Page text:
Erupting for the first time since 1905, fiery volcano in Nicaragua provides USF faculty and students with unique research and collaboration experience studying lava flow and its risks to critical infrastructure
TAMPA, Fla. (Feb. 1, 2016) – University of South Florida faculty members and students from the School of Geosciences, led by professor Charles Connor, will soon be returning to Nicaragua’s Momotombo volcano to continue working with Central American colleagues in a variety of activities aimed at better understanding the eruptions which have been ongoing since its first eruption in December.
Before going back, the USF research team is currently analyzing lava flow data gathered in Dec., when the team was on the ground in Nicaragua within days of the historic eruption.
A major aspect of their involvement included placing sensors around the volcano to collect lava flow data. The USF scientists use the data to verify the “lava flow code” they have previously developed for forecasting lava flow direction and rate. According to Connor, the data provided by fellow USF professor Tim Dixon’s radar technology is helping to build a comprehensive picture of the dangers posed by the volcano to a nearby geothermal plant and surrounding communities. The plant supplies electricity to the area, including the capital city of Managua.
“Lava flow models are used to forecast areas of inundation, given a particular eruption magnitude and location,” said Connor. “A lava flow model simulates the flow of lava from a “vent” and calibrated by field measurements of lava flow thickness against a digital elevation model of the topography. That data is used to construct a probability model to evaluate lava flow hazards.”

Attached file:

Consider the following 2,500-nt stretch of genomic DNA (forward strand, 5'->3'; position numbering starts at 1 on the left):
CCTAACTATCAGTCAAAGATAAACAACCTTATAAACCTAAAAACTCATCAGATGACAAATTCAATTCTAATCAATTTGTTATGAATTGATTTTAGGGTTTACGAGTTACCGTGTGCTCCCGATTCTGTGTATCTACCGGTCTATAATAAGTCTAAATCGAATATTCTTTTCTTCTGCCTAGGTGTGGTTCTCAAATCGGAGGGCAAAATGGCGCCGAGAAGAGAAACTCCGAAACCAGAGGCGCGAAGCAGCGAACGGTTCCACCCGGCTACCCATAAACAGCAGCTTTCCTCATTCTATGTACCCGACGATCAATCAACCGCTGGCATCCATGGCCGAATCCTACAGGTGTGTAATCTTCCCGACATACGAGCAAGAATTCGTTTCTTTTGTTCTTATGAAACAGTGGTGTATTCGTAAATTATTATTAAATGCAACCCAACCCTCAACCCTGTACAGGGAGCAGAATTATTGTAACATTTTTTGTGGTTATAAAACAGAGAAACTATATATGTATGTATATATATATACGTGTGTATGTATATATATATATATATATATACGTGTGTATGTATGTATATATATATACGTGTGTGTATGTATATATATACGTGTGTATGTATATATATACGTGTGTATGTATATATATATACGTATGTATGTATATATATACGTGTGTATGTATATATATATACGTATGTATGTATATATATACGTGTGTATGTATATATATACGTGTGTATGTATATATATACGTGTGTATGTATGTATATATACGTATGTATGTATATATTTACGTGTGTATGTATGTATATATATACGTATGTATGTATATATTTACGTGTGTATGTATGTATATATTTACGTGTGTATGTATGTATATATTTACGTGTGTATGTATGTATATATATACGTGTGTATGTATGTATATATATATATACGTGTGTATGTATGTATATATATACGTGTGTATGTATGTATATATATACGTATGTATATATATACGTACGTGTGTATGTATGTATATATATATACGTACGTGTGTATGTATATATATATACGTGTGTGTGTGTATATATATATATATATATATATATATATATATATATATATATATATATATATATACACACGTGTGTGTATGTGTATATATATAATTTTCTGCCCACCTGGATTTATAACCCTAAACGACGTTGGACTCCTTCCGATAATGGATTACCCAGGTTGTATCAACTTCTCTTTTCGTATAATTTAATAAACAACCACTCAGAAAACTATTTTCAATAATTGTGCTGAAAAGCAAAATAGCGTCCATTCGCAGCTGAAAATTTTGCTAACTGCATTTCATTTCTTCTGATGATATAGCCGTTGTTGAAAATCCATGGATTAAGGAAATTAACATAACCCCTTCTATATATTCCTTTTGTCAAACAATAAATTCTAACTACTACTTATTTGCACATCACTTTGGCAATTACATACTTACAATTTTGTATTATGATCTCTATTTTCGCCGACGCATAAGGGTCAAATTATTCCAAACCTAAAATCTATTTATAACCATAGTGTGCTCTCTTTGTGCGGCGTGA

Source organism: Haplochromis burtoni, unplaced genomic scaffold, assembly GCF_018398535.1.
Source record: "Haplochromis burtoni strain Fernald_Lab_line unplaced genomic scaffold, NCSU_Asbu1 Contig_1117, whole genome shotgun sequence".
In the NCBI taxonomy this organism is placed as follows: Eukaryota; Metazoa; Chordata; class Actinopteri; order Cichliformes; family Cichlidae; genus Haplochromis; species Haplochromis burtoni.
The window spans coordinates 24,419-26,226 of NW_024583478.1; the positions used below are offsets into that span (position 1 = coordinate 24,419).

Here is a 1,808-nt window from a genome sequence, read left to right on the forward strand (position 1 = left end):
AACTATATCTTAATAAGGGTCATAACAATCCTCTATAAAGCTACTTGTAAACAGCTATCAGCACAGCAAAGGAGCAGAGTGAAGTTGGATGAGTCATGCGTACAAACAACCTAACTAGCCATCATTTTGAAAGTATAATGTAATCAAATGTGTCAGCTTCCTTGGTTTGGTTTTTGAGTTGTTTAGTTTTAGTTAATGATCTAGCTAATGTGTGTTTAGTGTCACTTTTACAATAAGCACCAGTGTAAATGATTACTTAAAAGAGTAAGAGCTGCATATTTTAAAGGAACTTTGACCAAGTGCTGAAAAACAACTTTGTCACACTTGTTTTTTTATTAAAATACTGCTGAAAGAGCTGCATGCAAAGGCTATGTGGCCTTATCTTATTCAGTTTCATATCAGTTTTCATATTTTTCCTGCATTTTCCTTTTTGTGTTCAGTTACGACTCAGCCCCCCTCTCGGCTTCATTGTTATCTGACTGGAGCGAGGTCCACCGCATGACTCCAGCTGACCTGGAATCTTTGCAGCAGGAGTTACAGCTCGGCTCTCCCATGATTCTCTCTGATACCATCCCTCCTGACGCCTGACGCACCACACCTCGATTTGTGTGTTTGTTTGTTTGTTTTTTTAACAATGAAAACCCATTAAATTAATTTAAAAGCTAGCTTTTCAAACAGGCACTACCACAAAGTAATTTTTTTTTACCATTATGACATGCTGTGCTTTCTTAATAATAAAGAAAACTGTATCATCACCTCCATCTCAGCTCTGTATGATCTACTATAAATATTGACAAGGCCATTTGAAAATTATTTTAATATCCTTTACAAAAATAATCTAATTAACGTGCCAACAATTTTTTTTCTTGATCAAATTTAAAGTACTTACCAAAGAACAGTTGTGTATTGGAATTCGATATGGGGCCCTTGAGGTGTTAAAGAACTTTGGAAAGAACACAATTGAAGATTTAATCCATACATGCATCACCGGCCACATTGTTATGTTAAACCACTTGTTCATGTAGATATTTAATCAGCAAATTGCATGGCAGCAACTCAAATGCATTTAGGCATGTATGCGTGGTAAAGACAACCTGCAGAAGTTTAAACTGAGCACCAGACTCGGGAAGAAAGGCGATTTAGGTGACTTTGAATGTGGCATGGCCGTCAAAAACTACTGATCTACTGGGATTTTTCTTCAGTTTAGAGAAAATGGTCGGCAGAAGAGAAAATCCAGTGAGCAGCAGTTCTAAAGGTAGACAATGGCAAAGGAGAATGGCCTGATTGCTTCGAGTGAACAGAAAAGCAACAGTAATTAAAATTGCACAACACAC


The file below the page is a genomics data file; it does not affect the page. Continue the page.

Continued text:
According to Dixon and Connor, volcanic hazard assessments are often conducted near critical facilities, such as nuclear power plants, dams or ports. Lava flows are considered to be beyond design basis for nuclear facilities.
The USF team first visited Momotombo in Dec. to collect a variety of data and to assist scientists at the Instituto Nicaraguense de Estudios Territorales (INETER) in their study of the eruption. INETER, Nicaragua’s geologic survey, asked USF geologists to provide emergency assistance in monitoring the volcano’s continuing eruptions.
Jose Armanado Saballos, advisor for volcanology at INETER and a recent USF graduate, coordinated the assistance effort.
“The eruption was not forecasted by INETER because their seismic network was disabled and they lacked funds to fix it,” explained Connor. “We witnessed a violent eruption that blasted Volkswagen-sized blocks hundreds of meters from the crater. Fortunately, we were at a safe distance, yet able to get very precise measurements of stability and elevation changes – the first of their kind at an erupting volcano – using the new USF radar instrument.”
Members of the USF team carried out other analyses in the shadow of the crater and deployed three geodetic GPS units around Momotombo on Dec. 7-8 to augment the existing network. These were left in place there or will be used at other volcano sites.
Connor has also proposed creating a joint U.S. – Nicaraguan research station in Leon, Nicaragua to improve hazard prediction, mitigation and provide an educational setting for student training.
In addition to this work, the USF volcano experts have begun working with NASA and the Washington, DC-based Goddard Space Flight Center to develop the technical means to gather data on lava flow occurring on the planet Mars.
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